Britain had been at war with France since 1793 (with a brief pause) until the Battle of Waterloo in 1815 and it contributed significantly to the domestic unrest.  In 1811 the Prince Regent took on the duties of his father George III , who was incapacitated, becoming the Regent upon the death of his father in 1820.  The Prince was a laughing stock and was derided by the public for his extravagant lifestyle and for his corpulent appearance.  Respect for the Monarchy was low, and this public disgust was epitomised in the works of political cartoonists such as James Gillray and George Cruikshank.  They did not hold back.

The Rights of Man by Thomas Paine

There was a great deal of agitation throughout the country. The French Wars had caused food shortages and people were rioting.

In addition, the Luddites, fearing for their jobs, were involved in machine wrecking riots. The UK Government was in no mood for sedition: unrest made them fearful, especially in light of the revolutions in America and France, and their reaction was to suppress any hint of subversion.

When Thomas Paine wrote The Rights of Man  in 1791 in defence of the French Revolution, he was convicted, in abstentia, for seditious libel against the Crown. But Paine could not be hanged as he was in France actively supporting the Revolution.

The role of women

Similarly inspired, Mary Wollstonecraft wrote A Vindication of the Rights of Women in 1792, having already written Thoughts on the Education of Daughters  in 1787.  Writing was deemed to be a disreputable occupation for women at this time and she argued against the acquisition of ‘accomplishments’ which was so embedded in the society of Jane Austen.  To be skilled in painting, drawing, music, needlework, languages and dancing were all seen as essential achievements for a young woman of good breeding. Mary Wollstonecraft felt that women should have practical skills should they need to work, as well as being useful wives and mothers rather than mere  ‘social ornaments’. In Pride and Prejudice, Elizabeth Bennet is well aware that she is not as accomplished as other young women, such as Caroline Bingley or the daughter of the haughty and supercilious Lady Catherine de Burgh, both potential wives for Mr Darcy.  Darcy, however, still chooses Elizabeth.  Jane Austen wrote about the suffering of single women and ‘the unfortunate situation of females, fashionably educated and left without a fortune’: she saw the institution of marriage as patriarchal and unfairly supported by the legal system. Mary Wollstonecraft, although denounced by the establishment of her day, became a major influence on the feminist movement of the early Twentieth Century. Jane Austen’s father, a Rector,  was rather unusual for his time in that he encouraged Jane to write and gave her full access to his library.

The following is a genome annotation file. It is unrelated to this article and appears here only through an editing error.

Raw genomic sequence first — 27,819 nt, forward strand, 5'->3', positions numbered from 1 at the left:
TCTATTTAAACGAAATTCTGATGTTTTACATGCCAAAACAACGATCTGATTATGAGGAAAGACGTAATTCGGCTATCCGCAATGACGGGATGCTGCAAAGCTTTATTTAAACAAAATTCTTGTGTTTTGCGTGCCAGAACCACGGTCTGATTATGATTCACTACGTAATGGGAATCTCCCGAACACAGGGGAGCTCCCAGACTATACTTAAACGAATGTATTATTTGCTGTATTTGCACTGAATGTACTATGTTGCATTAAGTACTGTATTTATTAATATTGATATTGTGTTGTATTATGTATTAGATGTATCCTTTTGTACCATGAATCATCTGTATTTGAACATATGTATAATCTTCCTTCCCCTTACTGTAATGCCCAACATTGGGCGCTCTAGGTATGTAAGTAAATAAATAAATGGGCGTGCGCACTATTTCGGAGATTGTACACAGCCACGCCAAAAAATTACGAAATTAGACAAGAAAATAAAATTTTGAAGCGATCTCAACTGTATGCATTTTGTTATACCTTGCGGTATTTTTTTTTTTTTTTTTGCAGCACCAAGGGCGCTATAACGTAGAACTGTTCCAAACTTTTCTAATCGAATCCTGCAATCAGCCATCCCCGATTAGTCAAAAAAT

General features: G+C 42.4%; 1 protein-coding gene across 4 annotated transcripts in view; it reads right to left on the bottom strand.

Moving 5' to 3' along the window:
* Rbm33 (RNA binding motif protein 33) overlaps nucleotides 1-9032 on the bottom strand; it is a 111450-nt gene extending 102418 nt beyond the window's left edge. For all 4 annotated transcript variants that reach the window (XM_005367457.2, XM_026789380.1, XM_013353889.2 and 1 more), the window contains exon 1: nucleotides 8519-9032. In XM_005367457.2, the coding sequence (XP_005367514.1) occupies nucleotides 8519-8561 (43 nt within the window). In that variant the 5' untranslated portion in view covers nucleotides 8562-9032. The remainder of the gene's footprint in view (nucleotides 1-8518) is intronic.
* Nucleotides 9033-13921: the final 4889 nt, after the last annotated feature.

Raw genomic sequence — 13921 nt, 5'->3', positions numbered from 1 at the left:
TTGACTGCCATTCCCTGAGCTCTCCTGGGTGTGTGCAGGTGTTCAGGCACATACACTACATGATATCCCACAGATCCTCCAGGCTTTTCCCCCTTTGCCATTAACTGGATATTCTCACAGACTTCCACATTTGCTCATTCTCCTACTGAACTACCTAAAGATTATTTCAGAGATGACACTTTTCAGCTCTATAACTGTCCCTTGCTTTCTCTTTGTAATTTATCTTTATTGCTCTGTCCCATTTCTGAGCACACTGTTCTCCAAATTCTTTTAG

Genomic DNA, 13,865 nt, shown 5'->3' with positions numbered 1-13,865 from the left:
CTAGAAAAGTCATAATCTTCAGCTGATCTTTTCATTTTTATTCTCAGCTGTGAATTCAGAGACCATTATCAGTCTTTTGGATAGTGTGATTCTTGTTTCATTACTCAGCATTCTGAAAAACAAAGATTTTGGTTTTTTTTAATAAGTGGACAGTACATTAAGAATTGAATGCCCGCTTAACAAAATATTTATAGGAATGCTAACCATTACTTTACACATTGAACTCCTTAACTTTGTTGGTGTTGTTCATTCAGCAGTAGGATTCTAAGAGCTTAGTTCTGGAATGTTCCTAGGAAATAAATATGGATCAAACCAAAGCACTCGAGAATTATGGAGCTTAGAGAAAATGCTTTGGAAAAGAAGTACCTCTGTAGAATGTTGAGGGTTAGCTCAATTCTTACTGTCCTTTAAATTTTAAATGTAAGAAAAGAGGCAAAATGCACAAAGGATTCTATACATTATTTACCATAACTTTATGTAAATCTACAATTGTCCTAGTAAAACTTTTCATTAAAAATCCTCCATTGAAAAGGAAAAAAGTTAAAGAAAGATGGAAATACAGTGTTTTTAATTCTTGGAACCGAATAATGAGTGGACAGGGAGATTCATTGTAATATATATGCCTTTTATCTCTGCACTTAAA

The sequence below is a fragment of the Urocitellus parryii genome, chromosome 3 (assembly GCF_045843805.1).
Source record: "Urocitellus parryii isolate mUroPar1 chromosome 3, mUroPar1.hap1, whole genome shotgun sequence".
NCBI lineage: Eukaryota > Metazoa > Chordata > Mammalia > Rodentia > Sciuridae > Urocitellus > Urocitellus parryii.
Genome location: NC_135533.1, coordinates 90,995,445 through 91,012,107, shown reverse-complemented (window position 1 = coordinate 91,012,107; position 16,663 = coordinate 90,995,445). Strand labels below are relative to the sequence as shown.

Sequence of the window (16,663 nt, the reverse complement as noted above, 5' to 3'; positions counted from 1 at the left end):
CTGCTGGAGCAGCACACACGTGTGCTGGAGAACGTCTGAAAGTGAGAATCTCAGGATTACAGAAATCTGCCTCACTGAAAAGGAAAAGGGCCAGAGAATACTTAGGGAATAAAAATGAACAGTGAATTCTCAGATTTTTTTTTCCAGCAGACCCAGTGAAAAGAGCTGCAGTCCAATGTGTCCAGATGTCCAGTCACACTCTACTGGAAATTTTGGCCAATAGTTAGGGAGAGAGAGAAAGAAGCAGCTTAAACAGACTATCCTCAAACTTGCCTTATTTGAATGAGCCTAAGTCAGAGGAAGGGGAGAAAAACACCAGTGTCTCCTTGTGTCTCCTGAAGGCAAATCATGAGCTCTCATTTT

A Vindication of the Rights of Women by Mary Wollstonecraft
Marriage